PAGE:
Had an interesting conversation with Mitch Singer, head of the Digital Entertainment Content Ecosystem (or DECE, thankfully) while at CES. With a keen eye on what has happened to music piracy, Singer was eager to make sure the DECE could offer people digital access to TV shows and movies they like, but while retaining a premium price by explicitly pricing multi-platform access as part of the price of the medium.For example, if you bought a movie from your mobile provider for $19.99, you would also have access to stream that movie to your connected TV or to take a copy of it with you on a laptop. That way, you're paying for the movie as much as the "medium" even though medium in this sense is a metaconcept that includes various devices. This is not unlike the way traditional media have been paid for in a pre-digital era. For example, when consumers used to pay for news in the form of the newspaper, they were really paying for the ink and the paper, with the news riding along almost for free. In a DECE-envisioned scenario, consumers are paying for the frictionless multi-platform experience.By the way, it's not unlike the Apple Premium people pay to own an iPod. Apple takes care of the multi-platform sharing and you pay extra for that "medium." To detract from McLuhan, whether the medium is the message or not is no longer the issue, it's whether the medium can still be the money.

re: Competing With Free: How to Build the Paid Content Business

In the UK, the killing off today of Kangaroo, the proposed portal offering both free and paid video content from the UK's three largest broadcasters, is a blow to the nascent paid-for online video sector. While its sister, the BBC's iPlayer, had educated mainstream users into watching long-form online video for free (271m streams in the last 12 months), some of us hoped that Kangaroo might be the platform to educate mainstream users to pay for archive video content.Kangaroo was an example of how regulation can kill innovation, not least by imposing a six-month delay to the venture while producing the Competition Commission produced a report. In civil service timescales that might be rapid, but in the online sector that is glacial progress, and with hindsight the project's card was marked at that point. Now it's back to the drawing board, and meanwhile more and more viewers will turn to illegitimate sources for the online video content they want to see and might have paid for.Those who protested about Kangaroo argued - successfully, it seems - that the broadcasters, by not selling online rights to anyone who wanted them, were skewing the wholesale market. Presumably they will now turn their attention to Sky, which has just paid £1bn to retain the UK TV rights to the Premier League.Sorry if some of this is off-topic, but the Kangaroo tale has implications for other companies trying to build legitimate online stores for their content. Beware the heavy-handed regulation that, rather than protecting you, drives your users to the pirated version.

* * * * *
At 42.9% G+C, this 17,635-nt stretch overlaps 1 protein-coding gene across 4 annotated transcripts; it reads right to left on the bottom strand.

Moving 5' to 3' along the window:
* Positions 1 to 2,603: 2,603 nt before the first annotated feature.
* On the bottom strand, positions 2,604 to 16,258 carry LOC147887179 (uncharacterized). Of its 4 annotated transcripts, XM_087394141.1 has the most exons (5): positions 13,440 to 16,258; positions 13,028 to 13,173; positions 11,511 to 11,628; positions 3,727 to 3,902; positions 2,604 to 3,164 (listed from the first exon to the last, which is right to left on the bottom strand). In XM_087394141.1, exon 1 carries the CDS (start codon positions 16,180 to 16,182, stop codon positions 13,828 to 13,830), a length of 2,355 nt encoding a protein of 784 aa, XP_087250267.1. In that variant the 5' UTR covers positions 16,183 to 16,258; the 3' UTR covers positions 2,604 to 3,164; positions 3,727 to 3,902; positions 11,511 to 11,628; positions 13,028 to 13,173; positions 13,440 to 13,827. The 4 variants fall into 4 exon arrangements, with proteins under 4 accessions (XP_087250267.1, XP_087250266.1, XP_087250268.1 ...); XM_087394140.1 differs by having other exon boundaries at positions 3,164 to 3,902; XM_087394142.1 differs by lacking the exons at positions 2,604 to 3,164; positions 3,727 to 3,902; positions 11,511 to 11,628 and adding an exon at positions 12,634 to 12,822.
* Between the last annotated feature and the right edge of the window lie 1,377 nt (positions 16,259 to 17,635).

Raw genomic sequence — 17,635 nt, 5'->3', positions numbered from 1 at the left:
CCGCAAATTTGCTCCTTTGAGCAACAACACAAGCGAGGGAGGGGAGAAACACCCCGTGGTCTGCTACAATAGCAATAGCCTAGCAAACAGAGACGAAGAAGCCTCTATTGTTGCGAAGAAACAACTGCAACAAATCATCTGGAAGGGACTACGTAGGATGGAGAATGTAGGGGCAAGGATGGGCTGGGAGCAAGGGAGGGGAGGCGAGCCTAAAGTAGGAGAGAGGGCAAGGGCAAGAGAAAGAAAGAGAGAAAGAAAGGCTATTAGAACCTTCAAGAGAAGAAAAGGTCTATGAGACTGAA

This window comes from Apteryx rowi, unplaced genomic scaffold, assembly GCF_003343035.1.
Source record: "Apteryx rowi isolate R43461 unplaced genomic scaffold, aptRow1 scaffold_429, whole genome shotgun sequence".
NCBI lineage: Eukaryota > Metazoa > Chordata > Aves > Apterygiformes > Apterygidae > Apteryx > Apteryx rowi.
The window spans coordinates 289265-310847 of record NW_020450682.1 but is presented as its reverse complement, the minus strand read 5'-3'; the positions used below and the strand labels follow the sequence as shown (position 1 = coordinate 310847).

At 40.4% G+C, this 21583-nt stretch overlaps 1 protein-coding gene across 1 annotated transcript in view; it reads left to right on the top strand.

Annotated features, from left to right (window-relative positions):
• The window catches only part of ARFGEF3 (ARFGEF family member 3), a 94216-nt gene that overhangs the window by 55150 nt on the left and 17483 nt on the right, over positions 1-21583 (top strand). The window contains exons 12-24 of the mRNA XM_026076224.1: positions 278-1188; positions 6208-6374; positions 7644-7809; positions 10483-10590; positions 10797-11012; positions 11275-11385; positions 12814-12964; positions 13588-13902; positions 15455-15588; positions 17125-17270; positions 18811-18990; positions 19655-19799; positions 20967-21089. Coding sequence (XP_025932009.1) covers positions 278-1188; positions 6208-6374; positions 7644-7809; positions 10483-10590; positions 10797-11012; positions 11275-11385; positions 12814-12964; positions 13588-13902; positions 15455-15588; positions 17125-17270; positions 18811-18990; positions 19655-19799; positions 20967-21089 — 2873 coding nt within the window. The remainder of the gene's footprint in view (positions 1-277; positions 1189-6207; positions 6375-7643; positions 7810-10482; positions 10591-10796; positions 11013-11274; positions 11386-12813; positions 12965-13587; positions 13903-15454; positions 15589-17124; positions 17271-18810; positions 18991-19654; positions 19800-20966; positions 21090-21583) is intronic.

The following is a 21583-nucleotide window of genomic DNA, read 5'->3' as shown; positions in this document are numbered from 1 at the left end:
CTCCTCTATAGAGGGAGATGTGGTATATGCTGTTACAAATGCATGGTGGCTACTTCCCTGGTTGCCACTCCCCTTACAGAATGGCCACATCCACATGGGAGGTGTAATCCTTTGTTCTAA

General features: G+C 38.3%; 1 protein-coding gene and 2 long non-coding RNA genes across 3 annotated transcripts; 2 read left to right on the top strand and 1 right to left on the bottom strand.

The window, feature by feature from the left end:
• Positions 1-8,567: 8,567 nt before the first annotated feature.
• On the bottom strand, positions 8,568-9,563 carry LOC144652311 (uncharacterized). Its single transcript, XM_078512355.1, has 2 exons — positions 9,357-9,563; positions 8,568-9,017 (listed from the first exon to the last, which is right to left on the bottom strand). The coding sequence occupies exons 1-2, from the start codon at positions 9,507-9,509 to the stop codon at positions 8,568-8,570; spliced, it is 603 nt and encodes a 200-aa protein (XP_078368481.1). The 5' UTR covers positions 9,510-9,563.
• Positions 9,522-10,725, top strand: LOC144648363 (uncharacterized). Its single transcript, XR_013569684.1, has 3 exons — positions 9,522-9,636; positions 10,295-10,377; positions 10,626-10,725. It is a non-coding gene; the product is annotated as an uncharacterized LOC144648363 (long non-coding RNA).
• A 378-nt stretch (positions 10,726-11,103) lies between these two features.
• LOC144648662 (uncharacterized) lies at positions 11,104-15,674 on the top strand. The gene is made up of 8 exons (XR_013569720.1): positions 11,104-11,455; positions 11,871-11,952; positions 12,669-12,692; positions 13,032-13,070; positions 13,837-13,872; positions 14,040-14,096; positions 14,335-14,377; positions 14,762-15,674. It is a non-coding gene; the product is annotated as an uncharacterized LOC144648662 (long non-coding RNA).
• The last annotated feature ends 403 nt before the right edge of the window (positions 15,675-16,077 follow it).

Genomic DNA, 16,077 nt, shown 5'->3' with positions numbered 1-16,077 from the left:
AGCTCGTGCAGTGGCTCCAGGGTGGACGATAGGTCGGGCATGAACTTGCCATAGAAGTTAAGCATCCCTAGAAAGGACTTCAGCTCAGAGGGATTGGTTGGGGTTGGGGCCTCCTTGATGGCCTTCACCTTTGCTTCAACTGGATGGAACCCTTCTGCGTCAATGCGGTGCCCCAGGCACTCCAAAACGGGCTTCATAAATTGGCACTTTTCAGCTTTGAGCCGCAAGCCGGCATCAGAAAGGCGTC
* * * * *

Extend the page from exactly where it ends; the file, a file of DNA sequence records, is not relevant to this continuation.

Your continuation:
re: Competing With Free: How to Build the Paid Content Business

A really important time. If we are to get tunes and films for free, how do the companies actually generate a revenue. Business models operated by co.'s such as Spotify will be the only ones that succeed in the future. But the question is : why don't all the labels sign up? A clean operation is what's needed in these pay per click times.